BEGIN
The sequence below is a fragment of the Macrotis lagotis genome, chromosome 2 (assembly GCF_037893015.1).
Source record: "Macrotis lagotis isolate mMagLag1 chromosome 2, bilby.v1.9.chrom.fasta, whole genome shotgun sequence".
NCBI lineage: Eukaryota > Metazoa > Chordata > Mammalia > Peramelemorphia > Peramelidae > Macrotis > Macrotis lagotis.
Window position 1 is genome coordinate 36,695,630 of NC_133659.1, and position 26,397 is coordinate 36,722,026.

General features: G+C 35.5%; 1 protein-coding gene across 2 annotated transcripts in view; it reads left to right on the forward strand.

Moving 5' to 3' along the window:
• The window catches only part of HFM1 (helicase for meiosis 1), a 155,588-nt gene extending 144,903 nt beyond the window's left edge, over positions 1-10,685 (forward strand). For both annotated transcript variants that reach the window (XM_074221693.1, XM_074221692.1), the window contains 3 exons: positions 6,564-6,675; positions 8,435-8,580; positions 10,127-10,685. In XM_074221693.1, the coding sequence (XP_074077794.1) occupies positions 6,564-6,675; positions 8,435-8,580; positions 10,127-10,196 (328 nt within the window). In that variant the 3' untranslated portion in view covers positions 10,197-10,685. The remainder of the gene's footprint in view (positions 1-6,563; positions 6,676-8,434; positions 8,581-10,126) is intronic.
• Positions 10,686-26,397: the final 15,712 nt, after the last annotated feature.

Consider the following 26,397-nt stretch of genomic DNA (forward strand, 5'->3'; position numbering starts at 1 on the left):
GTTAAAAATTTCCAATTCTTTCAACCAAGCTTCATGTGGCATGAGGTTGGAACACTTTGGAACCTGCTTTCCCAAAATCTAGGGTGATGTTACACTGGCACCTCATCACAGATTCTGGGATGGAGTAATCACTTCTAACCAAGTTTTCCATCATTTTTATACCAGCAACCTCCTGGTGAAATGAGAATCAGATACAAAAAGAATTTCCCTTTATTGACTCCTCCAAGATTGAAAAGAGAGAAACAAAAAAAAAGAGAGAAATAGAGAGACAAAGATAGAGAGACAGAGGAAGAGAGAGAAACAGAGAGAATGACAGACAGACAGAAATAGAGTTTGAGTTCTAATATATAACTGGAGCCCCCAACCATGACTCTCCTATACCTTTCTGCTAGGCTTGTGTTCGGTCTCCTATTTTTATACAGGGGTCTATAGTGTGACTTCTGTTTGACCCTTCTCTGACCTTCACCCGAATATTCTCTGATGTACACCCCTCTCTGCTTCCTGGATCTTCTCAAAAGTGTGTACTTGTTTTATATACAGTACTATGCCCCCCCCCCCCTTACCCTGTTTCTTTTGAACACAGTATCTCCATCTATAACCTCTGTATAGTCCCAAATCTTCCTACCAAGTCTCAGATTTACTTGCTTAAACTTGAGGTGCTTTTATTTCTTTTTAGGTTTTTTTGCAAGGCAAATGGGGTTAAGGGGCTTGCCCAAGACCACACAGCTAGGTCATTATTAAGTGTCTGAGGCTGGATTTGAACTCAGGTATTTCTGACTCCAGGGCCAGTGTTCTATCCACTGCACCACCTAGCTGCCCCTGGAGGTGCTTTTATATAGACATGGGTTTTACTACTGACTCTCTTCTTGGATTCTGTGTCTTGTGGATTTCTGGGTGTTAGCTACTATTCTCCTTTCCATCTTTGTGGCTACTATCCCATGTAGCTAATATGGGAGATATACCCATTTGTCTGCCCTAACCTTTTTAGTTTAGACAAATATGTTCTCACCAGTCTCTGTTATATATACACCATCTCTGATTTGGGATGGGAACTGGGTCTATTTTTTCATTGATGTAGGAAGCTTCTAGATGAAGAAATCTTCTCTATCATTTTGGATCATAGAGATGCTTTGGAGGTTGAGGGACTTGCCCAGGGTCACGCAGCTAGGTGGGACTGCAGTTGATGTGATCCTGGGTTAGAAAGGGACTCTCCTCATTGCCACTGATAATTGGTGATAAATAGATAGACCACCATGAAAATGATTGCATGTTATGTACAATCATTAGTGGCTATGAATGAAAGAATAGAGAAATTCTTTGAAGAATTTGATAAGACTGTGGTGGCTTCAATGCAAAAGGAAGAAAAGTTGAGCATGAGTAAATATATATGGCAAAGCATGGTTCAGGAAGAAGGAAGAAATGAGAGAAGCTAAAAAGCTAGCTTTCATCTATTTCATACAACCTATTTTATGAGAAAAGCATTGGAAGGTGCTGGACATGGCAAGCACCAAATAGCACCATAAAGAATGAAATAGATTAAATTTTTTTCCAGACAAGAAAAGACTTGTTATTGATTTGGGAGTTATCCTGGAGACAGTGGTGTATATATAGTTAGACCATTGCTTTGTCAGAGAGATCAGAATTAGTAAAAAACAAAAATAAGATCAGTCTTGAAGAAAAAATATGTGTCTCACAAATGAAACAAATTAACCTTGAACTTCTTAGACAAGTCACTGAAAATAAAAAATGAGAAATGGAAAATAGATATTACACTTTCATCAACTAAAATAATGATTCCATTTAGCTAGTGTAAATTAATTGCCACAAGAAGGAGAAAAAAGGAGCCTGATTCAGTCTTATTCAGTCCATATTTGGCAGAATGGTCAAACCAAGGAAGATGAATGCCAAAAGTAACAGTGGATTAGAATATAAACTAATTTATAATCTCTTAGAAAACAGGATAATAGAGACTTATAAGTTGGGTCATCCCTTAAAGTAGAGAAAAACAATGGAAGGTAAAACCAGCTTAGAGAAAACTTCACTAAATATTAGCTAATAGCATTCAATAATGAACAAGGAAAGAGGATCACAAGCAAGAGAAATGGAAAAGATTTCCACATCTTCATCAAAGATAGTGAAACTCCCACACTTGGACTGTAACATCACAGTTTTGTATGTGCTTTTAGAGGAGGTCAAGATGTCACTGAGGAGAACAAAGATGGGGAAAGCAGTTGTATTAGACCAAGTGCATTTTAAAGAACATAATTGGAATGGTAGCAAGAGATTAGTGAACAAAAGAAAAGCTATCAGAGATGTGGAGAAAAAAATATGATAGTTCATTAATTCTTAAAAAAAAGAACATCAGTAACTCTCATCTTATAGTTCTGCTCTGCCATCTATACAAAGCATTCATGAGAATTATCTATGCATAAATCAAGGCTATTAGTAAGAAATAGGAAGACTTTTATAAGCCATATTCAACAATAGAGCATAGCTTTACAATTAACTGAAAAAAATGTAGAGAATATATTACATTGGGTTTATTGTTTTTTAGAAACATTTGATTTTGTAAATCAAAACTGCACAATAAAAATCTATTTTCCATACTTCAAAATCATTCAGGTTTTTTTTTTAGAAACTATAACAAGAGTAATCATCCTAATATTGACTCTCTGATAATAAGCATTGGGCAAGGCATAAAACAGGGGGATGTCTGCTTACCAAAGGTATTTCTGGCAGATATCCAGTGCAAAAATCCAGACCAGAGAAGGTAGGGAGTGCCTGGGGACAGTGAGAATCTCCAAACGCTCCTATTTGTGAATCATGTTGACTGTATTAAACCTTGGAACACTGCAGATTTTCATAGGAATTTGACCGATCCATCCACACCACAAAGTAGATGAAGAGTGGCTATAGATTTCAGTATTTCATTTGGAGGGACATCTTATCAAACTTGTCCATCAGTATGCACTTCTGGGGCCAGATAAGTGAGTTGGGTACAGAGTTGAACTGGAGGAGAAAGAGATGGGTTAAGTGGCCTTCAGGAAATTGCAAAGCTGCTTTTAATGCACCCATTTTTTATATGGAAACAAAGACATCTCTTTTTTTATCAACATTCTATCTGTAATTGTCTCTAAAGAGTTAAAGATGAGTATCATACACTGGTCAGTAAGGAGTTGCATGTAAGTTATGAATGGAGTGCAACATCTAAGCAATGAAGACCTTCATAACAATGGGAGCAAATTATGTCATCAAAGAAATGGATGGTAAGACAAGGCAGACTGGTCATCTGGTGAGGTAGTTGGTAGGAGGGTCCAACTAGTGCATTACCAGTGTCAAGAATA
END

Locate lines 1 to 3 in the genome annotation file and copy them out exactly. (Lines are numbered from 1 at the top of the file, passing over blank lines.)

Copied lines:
The sequence below is a fragment of the Macrotis lagotis genome, chromosome 2 (assembly GCF_037893015.1).
Source record: "Macrotis lagotis isolate mMagLag1 chromosome 2, bilby.v1.9.chrom.fasta, whole genome shotgun sequence".
NCBI lineage: Eukaryota > Metazoa > Chordata > Mammalia > Peramelemorphia > Peramelidae > Macrotis > Macrotis lagotis.